Maryland coach Mark Turgeon and Tulsa coach Danny Manning, shown working as a Kansas assistant in 2004, played together at Kansas in the 1980s and have remained close friends since.
Maryland coach Mark Turgeon and Tulsa coach Danny Manning, shown working as a Kansas assistant in 2004, played together at Kansas in the 1980s and have remained close friends since.

COLLEGE PARK — As different as the gym rat and blue-chip star seemed on the surface, Mark Turgeon and Danny Manning had a lot in common when they became teammates and best friends playing for Larry Brown at Kansas in the 1980s.

"They've got the same values, they were great teammates, they were really cerebral, both grew up with families that were involved in the game," Brown recalled in a telephone interview Saturday. "The biggest difference is that one guy is 5-[foot-]10 and the other guy is 6-10."


Now, a quarter-century after Turgeon began his coaching career as a graduate assistant on a team Manning led to the 1988 NCAA championship — a team forever known as "Danny and the Miracles" — the two former Jayhawks will face each other when Maryland plays Manning's Tulsa on Sunday night at Comcast Center.

They are in similar situations, trying to rebuild programs that once regularly reached the NCAA tournament. After making progress his first two years, Turgeon's 7-5 Terps have taken a step back. After a surprising 17-16 record last season, Manning's first as a head coach, Tulsa is 4-8.

"You don't ever want to play against friends," Turgeon said after practice Saturday. "If you look at Danny's schedule … they've played some pretty tough teams. We thought they'd be pretty good, which they still have a chance to be."

Since coming to Maryland, Turgeon has twice faced former Jayhawks on the sideline. .

The Terps defeated Colorado, coached by Tad Boyle, a former Kansas teammate, at a tournament in Puerto Rico two years ago. Turgeon has also faced Roy Williams, his former boss at Kansas, losing all six of the matchups with North Carolina.

In his first season at Tulsa, after being an assistant at Kansas for nine years, Manning's team split two regular-season games with Southern Methodist, where the now-72-year-old Brown revived his Hall of Fame career last season.

Manning said Saturday that facing Turgeon will be not much different than coaching against Brown.

"The connection is going to be there," Manning said before his team practiced at Maryland. "We're going to go out and compete, but when it's all said and done, the respect and love won't change. That's the sign of a great relationship."

It was obvious early in Turgeon's career at Kansas that he was going to be a coach, often stopping practice to ask Brown why he ran a certain play or put the team in a specific defense.

But it was not as apparent with Manning, who, despite a succession of knee surgeries that turned him from the 1988 NBA draft's No. 1 overall pick into a journeyman player, still managed to play in the NBA for 15 years.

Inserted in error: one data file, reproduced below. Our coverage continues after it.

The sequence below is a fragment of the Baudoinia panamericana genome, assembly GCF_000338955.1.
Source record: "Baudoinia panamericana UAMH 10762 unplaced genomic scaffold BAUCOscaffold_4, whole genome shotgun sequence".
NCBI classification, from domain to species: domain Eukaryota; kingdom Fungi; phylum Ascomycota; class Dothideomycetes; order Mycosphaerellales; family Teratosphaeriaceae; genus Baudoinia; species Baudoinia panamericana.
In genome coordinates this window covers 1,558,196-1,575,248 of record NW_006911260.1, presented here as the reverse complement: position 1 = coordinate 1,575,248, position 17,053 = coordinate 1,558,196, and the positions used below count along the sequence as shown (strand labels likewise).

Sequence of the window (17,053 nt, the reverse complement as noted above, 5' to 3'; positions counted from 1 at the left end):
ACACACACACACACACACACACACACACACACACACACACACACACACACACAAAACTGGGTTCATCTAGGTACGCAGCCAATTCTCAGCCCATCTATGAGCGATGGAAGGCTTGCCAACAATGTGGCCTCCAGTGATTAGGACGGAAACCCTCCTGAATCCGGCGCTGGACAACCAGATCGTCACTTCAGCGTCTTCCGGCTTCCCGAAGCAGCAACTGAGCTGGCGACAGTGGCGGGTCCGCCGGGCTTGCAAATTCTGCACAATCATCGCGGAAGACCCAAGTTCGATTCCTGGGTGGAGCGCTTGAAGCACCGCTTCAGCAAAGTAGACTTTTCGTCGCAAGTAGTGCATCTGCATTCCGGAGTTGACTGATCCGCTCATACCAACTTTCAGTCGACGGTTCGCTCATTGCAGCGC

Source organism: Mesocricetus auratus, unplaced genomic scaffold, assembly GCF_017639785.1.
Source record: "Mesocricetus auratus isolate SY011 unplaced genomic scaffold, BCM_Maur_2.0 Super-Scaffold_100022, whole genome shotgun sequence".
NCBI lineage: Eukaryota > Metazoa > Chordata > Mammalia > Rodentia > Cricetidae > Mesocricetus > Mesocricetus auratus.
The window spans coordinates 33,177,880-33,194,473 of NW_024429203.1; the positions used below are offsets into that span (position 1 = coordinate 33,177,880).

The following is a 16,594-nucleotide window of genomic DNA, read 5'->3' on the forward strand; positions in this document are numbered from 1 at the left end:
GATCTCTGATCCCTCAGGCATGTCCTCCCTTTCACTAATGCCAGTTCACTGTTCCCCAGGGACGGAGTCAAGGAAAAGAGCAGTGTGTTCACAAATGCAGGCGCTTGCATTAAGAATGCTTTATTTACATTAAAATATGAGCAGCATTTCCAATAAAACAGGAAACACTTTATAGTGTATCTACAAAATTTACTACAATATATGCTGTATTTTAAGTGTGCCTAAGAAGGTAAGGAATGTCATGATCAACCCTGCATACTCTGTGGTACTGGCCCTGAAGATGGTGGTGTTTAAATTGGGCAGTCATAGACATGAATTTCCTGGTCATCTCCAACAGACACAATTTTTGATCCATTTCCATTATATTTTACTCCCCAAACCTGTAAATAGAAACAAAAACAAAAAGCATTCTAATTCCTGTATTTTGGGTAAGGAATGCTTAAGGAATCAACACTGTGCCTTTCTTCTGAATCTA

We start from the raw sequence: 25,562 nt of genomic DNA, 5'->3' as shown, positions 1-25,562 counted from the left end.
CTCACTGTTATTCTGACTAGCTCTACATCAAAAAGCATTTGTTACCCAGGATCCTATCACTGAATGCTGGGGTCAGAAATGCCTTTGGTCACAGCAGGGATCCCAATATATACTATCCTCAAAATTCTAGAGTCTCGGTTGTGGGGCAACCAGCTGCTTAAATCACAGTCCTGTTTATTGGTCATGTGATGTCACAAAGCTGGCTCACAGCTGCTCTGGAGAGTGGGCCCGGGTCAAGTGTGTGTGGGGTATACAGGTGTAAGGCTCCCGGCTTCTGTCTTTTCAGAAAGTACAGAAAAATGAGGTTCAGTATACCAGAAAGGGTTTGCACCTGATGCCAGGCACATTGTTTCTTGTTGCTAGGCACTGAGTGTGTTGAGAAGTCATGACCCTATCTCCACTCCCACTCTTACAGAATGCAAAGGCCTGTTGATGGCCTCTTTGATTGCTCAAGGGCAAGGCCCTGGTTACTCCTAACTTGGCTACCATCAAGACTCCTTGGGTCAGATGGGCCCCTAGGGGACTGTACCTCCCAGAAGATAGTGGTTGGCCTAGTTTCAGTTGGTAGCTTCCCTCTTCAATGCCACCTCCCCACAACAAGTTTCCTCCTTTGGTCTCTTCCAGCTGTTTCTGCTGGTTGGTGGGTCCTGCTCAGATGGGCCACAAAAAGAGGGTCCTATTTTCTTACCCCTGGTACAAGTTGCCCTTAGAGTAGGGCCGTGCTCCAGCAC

Brown thought Manning would become an NBA assistant after he retired, and Turgeon said his friend surprised him by returning to Kansas in 2003.

"I knew he was a smart player," Turgeon said. "When he made all those millions, I never thought he'd go through this. The thing I love about Danny is that Danny never thought he was better than you, even when he was the best player in the country and the No. 1 pick."

Turgeon said he gave the same advice to Manning that he recently passed on to another former Final Four Most Outstanding Player, Juan Dixon, who is now special assistant to the Maryland coach.

"Danny started at the bottom and worked his way up. He didn't step on any toes and he kind of waited his turn and got his kids through high school and off to college and became a head coach," Turgeon said. "He's been around Larry Brown, [Kansas coach] Bill Self. He's been around a lot of good coaches and he's going to be able to attract players because of who he is."


Manning said Saturday that he started thinking about coaching when he was still playing in the NBA. Because injuries forced him to miss so many games, Manning started to see the game from a different perspective. He began putting together scouting reports on players he would face when he was healthy.

"For me, it was trying to gain an advantage when I stepped on the court," he recalled.

Toward the end of his career, Manning started coaching his own children.

"I enjoyed it, and it kind of evolved from there," Manning said.

Down in Dallas, Brown will tape Sunday's Terps-Golden Hurricane game. Even if he wasn't busy scouting players at a local high school tournament, it would be hard for Brown to watch the nationally televised matchup in real time.

"I can't win," Brown said. "That's going to be a miserable day for me. I got to coach against Danny twice and I hated every minute of it. Neither one of those games for me were fun, except for me looking down at the end of the bench and feeling pride that he's a coach. I'm proud of both of them."

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